Root Baking Co., the Ponce City Market bakery founded by former James Beard Award semifinalist Chris Wilkins, is closing after service on Sunday. However, the closure is not due to lack of success in business; instead, Wilkins says it’s a personal choice.
“This isn’t a closure by necessity. It’s a closure by will,” he explains. “We opened the bakery with a project in mind—to understand the South through heirloom grains. Seven years went by, and I did what I wanted to do. It felt like the natural end.”
“I had a point of view on what bread in the South should look like: heirloom grains grown nearby with free-mill flour, naturally leavened. When we started Root, that was not a common thing. Now it is the way a lot of bakeries do business, and it’s awesome.”
The other reason Wilkins decided to close Root is the taxing nature of the business. At one point, Root had up to 30 wholesale accounts.
“All my family is in New York. I would like to see them. It’s been an embarrassingly long time since I’ve taken a vacation,” he says. “I’m going to take some space. I’m going to look for a project that is compelling and moves me.”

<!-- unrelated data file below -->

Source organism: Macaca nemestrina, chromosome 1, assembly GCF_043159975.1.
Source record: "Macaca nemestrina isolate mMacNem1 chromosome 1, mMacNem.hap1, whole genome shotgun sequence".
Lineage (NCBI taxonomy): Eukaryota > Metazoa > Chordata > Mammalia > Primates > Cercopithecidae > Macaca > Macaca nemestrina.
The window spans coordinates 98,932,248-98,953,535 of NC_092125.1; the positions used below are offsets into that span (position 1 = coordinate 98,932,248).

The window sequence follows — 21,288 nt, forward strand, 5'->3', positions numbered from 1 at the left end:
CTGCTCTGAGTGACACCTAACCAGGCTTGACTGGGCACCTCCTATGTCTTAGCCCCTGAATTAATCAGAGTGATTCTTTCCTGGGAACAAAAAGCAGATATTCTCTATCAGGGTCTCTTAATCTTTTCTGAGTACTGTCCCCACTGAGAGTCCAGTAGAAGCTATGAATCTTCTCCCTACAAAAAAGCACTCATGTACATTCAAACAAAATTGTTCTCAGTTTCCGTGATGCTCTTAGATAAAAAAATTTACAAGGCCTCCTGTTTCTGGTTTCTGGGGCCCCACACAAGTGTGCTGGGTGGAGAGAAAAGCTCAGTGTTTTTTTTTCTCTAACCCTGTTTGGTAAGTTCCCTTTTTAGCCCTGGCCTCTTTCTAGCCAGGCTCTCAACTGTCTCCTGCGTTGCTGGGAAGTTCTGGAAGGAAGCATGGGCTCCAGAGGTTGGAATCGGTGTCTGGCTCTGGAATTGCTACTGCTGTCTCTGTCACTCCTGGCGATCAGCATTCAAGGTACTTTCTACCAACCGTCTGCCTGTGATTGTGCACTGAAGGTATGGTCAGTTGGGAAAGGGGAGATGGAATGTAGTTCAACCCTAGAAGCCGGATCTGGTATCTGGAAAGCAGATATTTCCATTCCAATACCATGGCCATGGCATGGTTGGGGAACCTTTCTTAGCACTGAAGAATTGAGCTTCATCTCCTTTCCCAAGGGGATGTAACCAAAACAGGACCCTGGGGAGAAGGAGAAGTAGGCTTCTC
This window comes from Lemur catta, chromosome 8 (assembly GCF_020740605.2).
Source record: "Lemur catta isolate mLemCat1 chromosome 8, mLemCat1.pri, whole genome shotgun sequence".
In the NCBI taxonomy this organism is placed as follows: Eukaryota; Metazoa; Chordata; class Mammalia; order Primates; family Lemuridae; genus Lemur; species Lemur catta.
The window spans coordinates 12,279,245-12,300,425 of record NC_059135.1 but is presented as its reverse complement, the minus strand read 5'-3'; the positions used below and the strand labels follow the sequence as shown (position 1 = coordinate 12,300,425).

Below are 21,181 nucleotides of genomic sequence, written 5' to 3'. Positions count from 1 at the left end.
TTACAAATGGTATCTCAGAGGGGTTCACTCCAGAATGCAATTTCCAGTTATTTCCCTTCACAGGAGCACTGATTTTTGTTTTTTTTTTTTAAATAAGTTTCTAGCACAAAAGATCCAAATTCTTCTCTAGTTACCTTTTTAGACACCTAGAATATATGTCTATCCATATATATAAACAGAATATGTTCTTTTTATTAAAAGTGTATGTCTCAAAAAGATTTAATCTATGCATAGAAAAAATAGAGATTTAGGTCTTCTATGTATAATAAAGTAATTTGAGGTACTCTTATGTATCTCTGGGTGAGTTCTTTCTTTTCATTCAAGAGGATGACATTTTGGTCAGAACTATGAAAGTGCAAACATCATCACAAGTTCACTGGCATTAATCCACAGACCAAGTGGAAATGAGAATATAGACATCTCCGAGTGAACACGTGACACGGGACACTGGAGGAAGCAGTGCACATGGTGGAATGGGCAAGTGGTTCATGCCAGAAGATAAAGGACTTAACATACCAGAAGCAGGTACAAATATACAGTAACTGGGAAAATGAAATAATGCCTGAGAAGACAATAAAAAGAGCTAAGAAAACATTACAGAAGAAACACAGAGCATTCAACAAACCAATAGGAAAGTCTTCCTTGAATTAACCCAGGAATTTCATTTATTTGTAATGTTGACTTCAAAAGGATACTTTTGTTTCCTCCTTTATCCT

Wilkins says those who seek to replace the hole left by Root’s closure should look to Little Tart Bakeshop, Evergreen Butcher & Baker, Osono Bread at the Grant Park Farmers Market, and baker Sarah Dodge.
“They are sourcing incredibly responsibly and making great breads and pastries,” he says.
Meanwhile, Wilkins’s other business, Pizza Jeans, will continue to operate daily on the second floor of Ponce City Market. Additional Pizza Jeans news is forthcoming, he says.
Wilkins also says he’s no longer involved in Mount Royal and Spaceman, the Montreal-style steakhouse and rooftop bar he opened with Hugh Acheson in Buckhead. “Hugh is a very good friend of mine. I just helped him out when he needed it,” he says. Hugh and Sam Herndon are running that project. I rolled off in February. That was the plan from the beginning.”